Last Man Standing — Part Two
return to the main player
Return to the Main Player
return to the main player
Return to the Main Player

Last Man Standing — Part Two

2 Samuel 4:1-12  (ID: 3463)

After cruelly murdering Ish-bosheth, Rechab and Baanah brought his head to David, claiming they’d done the Lord’s will and hoping to gain the king’s favor. Instead, David had the brothers put to death. The evil actions of wicked people are not the work of God, Alistair Begg clarifies—though He can surely use them to advance His purposes. As we wrestle with this great mystery, we do so knowing that God’s final judgment is certain.


Sermon Transcript: Print

We left ourselves unfinished again in 2 Samuel 4. I’m making a bad habit of this. But we’re going to return there now, and I’ll read the chapter once again, and we will come back to it later on, now, tonight. It’s the story, the record, of the murder of Ish-bosheth and reads as follows:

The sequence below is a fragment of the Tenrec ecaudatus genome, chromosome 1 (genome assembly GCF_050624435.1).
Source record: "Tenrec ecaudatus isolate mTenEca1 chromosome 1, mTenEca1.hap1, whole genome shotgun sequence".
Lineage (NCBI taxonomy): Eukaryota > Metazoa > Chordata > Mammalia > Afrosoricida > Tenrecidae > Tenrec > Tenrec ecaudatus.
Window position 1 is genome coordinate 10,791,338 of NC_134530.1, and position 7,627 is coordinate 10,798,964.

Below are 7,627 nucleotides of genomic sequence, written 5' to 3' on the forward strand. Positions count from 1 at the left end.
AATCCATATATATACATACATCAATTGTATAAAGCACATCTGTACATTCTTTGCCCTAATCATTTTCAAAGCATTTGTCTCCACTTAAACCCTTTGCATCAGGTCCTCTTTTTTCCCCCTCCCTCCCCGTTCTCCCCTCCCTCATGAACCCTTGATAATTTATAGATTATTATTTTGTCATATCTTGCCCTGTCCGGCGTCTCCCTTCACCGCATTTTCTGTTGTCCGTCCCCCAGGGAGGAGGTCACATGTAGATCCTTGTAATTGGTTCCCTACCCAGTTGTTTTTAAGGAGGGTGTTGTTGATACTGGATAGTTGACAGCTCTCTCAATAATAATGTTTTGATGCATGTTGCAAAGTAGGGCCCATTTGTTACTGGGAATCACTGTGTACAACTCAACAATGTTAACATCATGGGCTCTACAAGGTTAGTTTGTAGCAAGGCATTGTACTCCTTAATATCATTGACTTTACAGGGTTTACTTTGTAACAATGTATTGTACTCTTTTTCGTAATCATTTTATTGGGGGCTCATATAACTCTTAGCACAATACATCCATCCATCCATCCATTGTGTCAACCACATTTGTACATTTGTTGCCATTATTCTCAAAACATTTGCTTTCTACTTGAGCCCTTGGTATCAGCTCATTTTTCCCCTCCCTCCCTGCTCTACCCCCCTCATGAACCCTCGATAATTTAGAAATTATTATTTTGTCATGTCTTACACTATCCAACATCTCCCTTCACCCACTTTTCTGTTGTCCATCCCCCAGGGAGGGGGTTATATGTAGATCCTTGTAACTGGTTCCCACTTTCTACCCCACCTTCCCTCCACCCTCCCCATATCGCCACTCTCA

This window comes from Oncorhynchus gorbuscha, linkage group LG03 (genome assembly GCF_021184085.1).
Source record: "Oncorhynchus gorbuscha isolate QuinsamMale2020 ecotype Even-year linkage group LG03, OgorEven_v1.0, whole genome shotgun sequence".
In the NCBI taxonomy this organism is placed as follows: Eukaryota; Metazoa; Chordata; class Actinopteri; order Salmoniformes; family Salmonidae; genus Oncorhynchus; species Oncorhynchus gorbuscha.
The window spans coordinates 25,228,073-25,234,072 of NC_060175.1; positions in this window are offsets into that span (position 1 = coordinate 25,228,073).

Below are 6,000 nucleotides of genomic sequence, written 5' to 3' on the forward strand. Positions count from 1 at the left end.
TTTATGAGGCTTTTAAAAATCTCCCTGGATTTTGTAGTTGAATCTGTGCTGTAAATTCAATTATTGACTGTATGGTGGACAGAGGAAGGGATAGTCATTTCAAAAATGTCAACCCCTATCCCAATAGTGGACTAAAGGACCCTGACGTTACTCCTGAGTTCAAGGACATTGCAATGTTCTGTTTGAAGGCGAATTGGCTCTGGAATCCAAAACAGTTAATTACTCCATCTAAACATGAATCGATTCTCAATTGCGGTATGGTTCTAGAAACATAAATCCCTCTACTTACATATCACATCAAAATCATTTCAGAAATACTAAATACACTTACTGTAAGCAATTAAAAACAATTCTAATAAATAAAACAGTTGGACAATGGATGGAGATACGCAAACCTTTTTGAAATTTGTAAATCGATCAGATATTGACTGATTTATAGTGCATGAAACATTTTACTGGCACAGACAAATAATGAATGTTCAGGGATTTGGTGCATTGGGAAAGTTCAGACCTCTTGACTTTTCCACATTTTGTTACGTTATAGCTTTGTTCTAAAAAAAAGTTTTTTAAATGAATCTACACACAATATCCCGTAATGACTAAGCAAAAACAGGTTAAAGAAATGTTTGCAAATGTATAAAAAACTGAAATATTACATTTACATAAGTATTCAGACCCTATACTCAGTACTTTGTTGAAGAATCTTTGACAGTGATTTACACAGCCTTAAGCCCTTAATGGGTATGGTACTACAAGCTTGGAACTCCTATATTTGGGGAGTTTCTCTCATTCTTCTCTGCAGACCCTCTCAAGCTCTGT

“When Ish-bosheth, Saul’s son, heard that Abner had died at Hebron, his courage failed, and all Israel was dismayed. Now Saul’s son had two men who were captains of raiding bands; the name of the one was Baanah, and the name of the other Rechab, sons of Rimmon a man of Benjamin from Beeroth (for Beeroth also is counted part of Benjamin; the Beerothites fled to Gittaim and have been sojourners there to this day).

“Jonathan, the son of Saul, had a son who was crippled in his feet. He was five years old when the news about Saul and Jonathan came from Jezreel, and his nurse took him up and fled, and as she fled in her haste, he fell and became lame. And his name was Mephibosheth.